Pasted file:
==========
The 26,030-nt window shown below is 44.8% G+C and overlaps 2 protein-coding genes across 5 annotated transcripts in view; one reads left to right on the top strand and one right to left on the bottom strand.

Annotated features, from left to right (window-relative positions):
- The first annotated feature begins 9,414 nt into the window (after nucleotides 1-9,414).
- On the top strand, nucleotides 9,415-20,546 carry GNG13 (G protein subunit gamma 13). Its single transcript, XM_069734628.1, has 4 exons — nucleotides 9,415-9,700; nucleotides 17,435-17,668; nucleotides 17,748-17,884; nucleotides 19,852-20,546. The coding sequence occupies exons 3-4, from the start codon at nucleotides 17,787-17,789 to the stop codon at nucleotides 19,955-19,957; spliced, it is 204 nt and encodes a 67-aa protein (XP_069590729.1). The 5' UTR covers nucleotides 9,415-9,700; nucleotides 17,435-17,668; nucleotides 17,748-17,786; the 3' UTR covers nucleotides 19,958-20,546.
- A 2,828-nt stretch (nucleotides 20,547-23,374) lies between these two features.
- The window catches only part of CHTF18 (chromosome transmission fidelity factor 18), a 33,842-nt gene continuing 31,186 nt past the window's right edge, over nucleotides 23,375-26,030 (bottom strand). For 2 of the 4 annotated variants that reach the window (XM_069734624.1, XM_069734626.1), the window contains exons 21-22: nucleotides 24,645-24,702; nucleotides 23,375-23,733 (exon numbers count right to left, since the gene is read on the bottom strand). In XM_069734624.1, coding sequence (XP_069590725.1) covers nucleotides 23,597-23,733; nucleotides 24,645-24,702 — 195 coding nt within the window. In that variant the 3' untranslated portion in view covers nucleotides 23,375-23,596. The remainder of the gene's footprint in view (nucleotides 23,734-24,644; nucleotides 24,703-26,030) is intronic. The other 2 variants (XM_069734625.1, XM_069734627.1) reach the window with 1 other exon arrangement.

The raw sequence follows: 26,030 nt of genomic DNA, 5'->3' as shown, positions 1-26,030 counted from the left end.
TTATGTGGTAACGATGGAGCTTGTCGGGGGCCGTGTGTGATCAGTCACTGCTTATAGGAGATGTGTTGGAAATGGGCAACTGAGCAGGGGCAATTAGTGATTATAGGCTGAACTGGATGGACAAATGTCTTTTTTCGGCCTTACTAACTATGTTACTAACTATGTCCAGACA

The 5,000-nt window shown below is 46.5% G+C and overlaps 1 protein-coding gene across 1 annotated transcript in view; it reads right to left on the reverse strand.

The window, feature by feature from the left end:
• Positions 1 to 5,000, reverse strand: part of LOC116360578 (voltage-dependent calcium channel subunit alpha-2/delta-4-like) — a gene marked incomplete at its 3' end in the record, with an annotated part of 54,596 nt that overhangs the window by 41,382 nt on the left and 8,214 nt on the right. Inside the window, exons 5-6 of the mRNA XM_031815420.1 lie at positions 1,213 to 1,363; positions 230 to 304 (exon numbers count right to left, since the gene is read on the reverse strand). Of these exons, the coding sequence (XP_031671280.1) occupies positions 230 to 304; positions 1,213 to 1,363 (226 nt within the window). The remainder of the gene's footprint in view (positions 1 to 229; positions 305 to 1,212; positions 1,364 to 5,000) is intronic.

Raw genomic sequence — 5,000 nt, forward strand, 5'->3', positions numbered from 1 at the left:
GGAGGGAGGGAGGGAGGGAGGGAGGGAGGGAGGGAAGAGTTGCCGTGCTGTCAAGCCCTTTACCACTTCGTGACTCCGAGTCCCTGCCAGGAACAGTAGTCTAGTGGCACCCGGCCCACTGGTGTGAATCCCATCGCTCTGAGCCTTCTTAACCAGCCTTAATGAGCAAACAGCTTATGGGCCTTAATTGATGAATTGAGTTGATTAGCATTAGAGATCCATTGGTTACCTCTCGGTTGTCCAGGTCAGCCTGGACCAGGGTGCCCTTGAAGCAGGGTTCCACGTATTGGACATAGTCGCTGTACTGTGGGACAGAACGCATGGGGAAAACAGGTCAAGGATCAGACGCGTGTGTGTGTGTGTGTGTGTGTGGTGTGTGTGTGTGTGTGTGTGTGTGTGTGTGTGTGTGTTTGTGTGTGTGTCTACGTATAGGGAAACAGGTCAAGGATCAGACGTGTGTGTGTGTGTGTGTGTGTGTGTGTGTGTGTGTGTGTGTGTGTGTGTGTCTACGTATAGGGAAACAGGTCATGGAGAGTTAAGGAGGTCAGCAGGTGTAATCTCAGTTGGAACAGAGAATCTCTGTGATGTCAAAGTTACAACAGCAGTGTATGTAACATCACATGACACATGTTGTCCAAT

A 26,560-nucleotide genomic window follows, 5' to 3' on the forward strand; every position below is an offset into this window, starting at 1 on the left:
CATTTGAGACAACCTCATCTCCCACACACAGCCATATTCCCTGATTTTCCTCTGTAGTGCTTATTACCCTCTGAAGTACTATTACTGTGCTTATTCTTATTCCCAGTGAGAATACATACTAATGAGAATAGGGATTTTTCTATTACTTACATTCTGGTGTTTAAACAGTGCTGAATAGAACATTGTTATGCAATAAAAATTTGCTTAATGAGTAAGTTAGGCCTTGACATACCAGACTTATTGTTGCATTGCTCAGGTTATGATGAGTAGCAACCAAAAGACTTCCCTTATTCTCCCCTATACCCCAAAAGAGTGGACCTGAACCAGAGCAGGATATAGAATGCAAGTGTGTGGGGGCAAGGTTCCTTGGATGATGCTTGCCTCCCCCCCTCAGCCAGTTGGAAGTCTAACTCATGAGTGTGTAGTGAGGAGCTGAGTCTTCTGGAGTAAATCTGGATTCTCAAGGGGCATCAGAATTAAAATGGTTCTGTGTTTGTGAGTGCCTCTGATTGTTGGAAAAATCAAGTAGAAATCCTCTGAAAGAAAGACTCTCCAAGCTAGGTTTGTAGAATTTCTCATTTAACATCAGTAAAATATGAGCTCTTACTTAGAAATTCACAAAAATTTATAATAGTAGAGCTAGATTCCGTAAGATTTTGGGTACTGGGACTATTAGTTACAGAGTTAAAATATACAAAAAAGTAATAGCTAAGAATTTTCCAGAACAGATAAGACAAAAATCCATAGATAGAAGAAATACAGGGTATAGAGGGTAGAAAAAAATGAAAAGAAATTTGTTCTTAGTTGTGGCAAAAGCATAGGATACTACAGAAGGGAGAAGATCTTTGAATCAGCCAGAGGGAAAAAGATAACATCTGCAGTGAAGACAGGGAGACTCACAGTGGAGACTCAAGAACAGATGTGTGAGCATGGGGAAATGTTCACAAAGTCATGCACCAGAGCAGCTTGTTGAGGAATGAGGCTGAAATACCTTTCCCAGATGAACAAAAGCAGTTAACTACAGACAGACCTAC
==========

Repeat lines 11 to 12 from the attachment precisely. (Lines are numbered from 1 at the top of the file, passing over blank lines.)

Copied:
• Positions 1 to 5,000, reverse strand: part of LOC116360578 (voltage-dependent calcium channel subunit alpha-2/delta-4-like) — a gene marked incomplete at its 3' end in the record, with an annotated part of 54,596 nt that overhangs the window by 41,382 nt on the left and 8,214 nt on the right. Inside the window, exons 5-6 of the mRNA XM_031815420.1 lie at positions 1,213 to 1,363; positions 230 to 304 (exon numbers count right to left, since the gene is read on the reverse strand). Of these exons, the coding sequence (XP_031671280.1) occupies positions 230 to 304; positions 1,213 to 1,363 (226 nt within the window). The remainder of the gene's footprint in view (positions 1 to 229; positions 305 to 1,212; positions 1,364 to 5,000) is intronic.

Raw genomic sequence — 5,000 nt, forward strand, 5'->3', positions numbered from 1 at the left: